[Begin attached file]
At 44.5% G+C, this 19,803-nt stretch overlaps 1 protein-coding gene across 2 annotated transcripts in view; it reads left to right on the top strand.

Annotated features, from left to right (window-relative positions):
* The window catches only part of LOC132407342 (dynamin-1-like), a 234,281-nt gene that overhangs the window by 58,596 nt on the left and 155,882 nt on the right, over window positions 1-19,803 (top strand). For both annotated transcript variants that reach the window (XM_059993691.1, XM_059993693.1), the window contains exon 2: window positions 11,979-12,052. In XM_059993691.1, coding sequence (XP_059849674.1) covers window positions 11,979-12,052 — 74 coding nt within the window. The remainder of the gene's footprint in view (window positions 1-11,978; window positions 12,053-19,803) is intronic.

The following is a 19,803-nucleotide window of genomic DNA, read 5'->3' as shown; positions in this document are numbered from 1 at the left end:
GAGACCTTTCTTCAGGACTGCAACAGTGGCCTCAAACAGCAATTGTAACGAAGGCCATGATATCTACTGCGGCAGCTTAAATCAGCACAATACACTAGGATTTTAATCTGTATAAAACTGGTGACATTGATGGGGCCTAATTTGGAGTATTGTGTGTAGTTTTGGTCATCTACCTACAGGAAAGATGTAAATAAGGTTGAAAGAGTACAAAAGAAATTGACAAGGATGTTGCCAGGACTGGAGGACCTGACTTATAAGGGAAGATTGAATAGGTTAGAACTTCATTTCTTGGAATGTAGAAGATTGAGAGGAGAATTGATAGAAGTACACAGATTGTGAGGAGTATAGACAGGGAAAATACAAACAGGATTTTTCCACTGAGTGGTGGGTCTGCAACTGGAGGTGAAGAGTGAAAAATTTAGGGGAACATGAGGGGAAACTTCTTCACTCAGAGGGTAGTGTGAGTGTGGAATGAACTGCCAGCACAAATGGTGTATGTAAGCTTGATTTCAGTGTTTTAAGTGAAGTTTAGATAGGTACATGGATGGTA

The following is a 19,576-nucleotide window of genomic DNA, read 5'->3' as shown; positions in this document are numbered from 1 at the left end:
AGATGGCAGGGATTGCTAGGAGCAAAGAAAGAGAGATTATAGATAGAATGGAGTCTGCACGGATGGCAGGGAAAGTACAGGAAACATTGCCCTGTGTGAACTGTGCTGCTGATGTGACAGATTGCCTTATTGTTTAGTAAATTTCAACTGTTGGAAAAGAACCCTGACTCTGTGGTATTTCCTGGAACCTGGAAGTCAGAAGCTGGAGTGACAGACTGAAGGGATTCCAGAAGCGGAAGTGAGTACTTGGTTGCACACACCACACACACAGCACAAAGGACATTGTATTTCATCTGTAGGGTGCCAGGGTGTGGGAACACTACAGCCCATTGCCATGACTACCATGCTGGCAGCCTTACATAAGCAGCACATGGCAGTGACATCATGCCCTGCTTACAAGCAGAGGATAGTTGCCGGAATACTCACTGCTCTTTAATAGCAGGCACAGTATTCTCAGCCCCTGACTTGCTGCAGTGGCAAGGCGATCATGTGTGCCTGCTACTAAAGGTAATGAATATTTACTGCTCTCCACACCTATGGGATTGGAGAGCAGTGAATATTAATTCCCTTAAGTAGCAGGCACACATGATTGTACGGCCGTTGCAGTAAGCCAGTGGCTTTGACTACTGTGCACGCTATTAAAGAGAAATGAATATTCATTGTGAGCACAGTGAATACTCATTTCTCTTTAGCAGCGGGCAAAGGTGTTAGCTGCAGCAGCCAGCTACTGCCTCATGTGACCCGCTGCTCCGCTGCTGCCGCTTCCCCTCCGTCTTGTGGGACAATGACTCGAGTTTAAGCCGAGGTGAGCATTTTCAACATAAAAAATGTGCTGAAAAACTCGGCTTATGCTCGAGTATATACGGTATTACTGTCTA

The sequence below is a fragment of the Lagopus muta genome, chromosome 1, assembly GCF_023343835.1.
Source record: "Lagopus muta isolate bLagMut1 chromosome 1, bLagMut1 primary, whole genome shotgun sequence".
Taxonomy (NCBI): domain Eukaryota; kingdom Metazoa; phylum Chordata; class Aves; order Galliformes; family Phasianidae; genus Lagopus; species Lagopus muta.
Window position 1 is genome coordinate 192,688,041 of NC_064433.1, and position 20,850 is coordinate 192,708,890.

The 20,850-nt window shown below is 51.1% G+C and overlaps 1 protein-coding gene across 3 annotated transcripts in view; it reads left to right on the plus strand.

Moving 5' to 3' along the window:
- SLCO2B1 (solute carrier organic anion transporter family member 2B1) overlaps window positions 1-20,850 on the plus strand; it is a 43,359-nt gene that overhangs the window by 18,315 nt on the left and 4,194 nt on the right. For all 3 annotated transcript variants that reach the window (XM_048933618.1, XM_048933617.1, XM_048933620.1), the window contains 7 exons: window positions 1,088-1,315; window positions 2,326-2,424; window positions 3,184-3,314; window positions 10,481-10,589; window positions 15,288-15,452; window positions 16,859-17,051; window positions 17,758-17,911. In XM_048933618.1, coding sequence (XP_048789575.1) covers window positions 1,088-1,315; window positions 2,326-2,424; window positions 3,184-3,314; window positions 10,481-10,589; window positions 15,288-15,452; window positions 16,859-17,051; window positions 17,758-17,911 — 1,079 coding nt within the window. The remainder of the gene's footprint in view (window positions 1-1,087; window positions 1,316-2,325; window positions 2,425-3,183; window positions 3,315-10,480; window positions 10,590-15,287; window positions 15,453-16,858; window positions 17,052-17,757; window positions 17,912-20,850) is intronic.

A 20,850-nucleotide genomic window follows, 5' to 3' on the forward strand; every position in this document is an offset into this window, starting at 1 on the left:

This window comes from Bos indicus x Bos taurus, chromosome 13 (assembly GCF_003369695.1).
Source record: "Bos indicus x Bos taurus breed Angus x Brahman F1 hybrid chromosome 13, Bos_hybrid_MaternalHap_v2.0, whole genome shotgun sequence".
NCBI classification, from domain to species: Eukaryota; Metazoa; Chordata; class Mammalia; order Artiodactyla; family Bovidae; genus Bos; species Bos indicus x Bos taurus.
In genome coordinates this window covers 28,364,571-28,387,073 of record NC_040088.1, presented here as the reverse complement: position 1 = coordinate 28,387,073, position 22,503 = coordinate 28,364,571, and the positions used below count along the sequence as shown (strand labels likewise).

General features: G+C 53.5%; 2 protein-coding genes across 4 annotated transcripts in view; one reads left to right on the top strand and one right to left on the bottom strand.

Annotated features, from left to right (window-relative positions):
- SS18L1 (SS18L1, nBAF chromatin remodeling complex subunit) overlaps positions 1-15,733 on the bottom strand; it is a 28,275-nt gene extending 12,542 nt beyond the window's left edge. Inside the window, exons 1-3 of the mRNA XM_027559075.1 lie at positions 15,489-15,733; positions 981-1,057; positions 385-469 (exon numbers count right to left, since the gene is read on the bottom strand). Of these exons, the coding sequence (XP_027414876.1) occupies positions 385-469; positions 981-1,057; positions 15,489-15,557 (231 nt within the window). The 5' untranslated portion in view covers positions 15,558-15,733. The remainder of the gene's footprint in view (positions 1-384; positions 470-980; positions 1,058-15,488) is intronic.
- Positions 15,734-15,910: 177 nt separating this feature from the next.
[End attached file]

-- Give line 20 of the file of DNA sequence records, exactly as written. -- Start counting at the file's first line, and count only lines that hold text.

General features: G+C 53.5%; 2 protein-coding genes across 4 annotated transcripts in view; one reads left to right on the top strand and one right to left on the bottom strand.